Mental Health, Autism & Learning Disabilities in the Criminal Courts

Information for magistrates, district judges and court staff

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b. Literacy

Literacy rates in prison are low. 48% of prisoners are at or below Level 1 in reading, and 82% are at or below Level 1 in writing (Office for National Statistics, 2003). Level 1 is the same as a GCSE grade D to G which is roughly the same as that expected of a 14 year old.

Problems with literacy can be caused by difficulties understanding, processing and retaining information. Knowing whether an individual can read and write will help you to understand, and to further explore, what support needs individual defendants might have. For example, defendants might be unable to read their police interview, the oath or court orders. They might be able to read some but not all of the documents they are presented with. They might also have difficulties understanding certain words.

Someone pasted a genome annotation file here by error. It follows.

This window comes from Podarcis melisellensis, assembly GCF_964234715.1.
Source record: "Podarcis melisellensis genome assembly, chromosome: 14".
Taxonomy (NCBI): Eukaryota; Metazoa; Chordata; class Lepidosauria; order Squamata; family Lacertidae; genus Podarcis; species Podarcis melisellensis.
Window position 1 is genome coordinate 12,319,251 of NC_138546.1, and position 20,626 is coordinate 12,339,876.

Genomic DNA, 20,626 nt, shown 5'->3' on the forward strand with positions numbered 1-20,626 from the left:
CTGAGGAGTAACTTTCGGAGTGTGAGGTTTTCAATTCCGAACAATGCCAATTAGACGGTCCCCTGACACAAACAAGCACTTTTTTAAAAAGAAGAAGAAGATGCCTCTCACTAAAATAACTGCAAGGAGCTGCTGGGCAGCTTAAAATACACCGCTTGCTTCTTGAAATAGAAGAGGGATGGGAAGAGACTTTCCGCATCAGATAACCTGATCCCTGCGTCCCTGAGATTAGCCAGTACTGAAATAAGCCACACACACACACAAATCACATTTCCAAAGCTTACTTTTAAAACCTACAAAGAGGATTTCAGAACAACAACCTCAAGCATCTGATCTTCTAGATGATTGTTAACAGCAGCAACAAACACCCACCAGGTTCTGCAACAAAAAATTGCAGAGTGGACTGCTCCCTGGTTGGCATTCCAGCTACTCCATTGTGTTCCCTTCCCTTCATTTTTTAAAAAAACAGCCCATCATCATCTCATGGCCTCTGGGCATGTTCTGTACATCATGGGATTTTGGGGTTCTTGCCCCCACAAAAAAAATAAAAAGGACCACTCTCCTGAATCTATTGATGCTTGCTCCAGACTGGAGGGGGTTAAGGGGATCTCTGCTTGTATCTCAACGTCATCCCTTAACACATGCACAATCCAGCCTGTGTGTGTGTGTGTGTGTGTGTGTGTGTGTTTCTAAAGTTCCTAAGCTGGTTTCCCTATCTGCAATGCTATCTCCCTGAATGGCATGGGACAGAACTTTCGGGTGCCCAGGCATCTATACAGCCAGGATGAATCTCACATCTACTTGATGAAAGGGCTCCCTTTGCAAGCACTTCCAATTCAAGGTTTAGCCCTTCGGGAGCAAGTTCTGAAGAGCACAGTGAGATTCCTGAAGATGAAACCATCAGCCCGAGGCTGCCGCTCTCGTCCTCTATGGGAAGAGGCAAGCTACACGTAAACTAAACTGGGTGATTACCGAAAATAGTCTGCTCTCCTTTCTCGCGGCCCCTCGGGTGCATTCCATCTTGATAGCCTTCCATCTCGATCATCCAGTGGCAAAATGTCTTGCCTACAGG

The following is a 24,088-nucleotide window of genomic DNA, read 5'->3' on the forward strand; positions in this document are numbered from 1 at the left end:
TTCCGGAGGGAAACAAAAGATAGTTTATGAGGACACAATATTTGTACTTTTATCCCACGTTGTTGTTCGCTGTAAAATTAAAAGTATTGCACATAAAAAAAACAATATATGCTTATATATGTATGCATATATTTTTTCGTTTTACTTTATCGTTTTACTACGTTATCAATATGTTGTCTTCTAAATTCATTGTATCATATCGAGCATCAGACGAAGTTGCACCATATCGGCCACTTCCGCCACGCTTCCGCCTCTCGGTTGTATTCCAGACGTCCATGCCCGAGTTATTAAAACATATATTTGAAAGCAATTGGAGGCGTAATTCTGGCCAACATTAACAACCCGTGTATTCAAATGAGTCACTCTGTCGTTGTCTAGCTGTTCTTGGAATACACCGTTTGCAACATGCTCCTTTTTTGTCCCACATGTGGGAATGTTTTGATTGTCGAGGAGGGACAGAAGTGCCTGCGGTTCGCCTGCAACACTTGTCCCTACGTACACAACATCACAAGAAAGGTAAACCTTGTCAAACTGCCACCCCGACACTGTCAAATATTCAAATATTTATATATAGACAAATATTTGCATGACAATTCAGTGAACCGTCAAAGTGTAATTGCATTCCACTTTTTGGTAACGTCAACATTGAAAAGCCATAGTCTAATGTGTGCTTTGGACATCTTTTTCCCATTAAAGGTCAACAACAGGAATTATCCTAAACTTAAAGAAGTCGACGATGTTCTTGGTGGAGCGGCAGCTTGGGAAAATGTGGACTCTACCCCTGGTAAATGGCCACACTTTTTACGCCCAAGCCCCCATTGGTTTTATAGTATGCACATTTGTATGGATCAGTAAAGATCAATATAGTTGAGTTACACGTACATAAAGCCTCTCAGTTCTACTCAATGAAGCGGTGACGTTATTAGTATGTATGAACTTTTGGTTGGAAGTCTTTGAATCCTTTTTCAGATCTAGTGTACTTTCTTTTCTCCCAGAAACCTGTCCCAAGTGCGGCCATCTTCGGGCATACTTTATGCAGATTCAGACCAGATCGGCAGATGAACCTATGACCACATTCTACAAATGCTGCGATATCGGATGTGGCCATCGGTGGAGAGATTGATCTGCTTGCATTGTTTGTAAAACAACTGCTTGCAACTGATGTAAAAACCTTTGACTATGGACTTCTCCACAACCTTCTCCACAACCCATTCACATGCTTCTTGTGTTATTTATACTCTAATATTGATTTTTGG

Finding out if a defendant has literacy problems needs to be handled sensitively. For example, you could begin by saying that criminal justice/court documents often use complex legal language that makes them hard to understand; you could then ask if the defendant would like more time to read documents or if they would like any help with understanding the language used.

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